T'embrace the parti, or dote upon a clod?
Can eartily things thy heart so strangely move,
To tenipt it down from the delights above;
And now to court the world at such a time,
When God is laying judgment to the line?
Its just like him that doin liis cabin sweep
And trim, wben all is sinking in the deep:)
Or like the silly bird, that to her nest
Doth carry straws, and never is at rest
Till it be feather'd well; but doth not see
The axe beneath that s hewing down the tree.
If on a thorn thy heart itself repose
With such delight, what if it were a rose?
Adinire, O sain! the wisdom of thy God,
Who of the self:same trec doth make a rod,
Lest thou shouldst surfeit on forbidden fruit,
And live not like à saint, but like a brute.

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THE COMING OF THE LORD. No. XIII. To the intelligent and genuine Christian no subject in the universe is of so much interest and attraction as the personal coming or return of the Lord. All his hopes and joys centre in that most delectable event. One, indeed, of the highest and best characteristics of the Christian as given by our Apostle, is a "love for the appearing and for the kingdom of our Lord Jesus Christ.” Hence the investigation of those scriptures that foretell or describe that most glorious objeet of our faith and hope has always been highly interesting.

The increasing attention recenıly paid to prophecy in general, and to this event ih particular, adds new interest to such inquiries, and makes it more the duly of those who "labor in the word and teaching" of Christianity either orally or in writing, to reflect upon those passages of sacred prophecy which at this moment are agitating, and, in my opinion, likely much more to agitate the religious public; and, if pos. sible, to aid in directing the inquiries of those less conversant with such themes.

It is already known throughcut ihe extent of our community that some of our fellow-professors ef different denominations, and some of our own brethren, are strong'y impressed with the idea that "the day of the Lord is at hand," and that they are the safest and best interpret ers of prophecy who place that day within the shortest distance from thə present time.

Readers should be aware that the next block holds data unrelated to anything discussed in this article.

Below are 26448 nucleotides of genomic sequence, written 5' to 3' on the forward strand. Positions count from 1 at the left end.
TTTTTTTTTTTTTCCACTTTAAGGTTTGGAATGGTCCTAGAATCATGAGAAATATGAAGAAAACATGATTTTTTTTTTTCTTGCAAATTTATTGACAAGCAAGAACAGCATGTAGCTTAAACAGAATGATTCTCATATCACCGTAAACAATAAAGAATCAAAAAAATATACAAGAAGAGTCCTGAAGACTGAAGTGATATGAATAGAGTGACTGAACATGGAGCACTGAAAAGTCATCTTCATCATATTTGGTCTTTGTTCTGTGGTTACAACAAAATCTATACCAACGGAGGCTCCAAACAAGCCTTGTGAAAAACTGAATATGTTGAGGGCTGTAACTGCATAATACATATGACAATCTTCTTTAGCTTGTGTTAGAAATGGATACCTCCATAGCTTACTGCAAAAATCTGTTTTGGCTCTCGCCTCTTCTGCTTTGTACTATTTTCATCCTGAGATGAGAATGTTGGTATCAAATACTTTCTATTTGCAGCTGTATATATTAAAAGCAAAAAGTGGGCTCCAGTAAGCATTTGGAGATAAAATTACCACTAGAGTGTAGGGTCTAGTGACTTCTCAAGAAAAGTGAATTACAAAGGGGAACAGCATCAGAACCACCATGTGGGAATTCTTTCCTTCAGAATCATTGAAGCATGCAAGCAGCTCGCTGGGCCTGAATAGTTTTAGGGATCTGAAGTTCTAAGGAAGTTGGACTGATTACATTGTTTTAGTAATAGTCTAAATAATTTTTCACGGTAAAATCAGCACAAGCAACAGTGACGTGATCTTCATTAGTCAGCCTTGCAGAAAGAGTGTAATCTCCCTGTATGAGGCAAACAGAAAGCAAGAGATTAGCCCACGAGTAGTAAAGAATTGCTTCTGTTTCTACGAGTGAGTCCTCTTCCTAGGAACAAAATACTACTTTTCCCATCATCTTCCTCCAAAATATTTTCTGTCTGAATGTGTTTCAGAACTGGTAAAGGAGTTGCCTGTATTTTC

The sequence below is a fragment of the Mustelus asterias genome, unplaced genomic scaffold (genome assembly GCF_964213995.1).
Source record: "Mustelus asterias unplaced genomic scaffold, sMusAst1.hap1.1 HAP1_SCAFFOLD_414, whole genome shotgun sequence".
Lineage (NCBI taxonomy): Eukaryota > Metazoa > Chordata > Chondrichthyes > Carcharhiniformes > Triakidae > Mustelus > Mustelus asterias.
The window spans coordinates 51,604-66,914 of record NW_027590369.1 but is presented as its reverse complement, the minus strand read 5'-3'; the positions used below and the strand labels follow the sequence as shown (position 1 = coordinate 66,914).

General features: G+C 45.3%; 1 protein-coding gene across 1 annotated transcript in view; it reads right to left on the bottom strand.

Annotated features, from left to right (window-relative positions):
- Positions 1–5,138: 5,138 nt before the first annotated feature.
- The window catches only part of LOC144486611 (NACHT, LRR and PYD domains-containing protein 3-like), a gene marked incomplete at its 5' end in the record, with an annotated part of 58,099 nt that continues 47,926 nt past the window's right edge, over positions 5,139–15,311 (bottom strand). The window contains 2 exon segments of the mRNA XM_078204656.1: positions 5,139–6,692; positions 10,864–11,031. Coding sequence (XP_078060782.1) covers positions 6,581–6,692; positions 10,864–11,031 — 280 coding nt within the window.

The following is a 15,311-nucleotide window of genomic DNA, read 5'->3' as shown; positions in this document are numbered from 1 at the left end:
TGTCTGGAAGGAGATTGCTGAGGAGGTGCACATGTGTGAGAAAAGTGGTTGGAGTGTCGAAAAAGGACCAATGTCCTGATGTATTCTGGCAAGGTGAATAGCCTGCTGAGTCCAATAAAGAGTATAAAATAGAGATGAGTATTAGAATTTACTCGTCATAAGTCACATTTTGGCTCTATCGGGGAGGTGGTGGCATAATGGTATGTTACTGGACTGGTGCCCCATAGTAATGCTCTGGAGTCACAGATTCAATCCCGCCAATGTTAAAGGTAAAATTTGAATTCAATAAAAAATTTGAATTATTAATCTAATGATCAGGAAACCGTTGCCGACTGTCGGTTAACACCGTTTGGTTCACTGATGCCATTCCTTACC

Amongst those who place the coming of the Lord in power and great glory nearest to us, is our pious and excellent Baptist brother Elder William Miller, of New York. Brother Miller makes no pretensions to be either a great or a learned man.

He has been some twenty years a sludent of prophecy, and has, no doubt, thought much and read much on the subject. He is, in my judgment and iron re.

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putation, a good and exemplary Christian, and I doubt not sincerely believes that the present dispensation will close next year, and that the Lord will literally and truly come to raise the dead and judge the world some time in 1813, He has written a small volume on the subject, and some letters and tracts; I believe, though I have only seen his volume of 1840, and the tract of last month, which I now lay before my readers.

I do this for more reasons than one. I have said that I award to Mr. Miller the character of a good man, though neither a strong man nor much learned in literature and science. This, indeed, with many will rather increase ihan diminish faith in his interpretations. When spiritual gifts were freely bestowed in the primitive age, the want of education was an advantage; for then the excellency of the powers and gifts displayed were the more indisputably from God. But that is not the case now, and therefore the want of education is no recommendation to any man; and still less to one who interprets prophecy.

But when, with all the helps of learned men, a good man of moderate parts, and twenty years study of the prophets, proclaims to all the world that the end of all things is just at hand, I think it due to the public and to him that he should be heard. I therefore republish the following letter to our brother Himes of Boston. It is upon the CLEANSING OF THE SANCTUARY.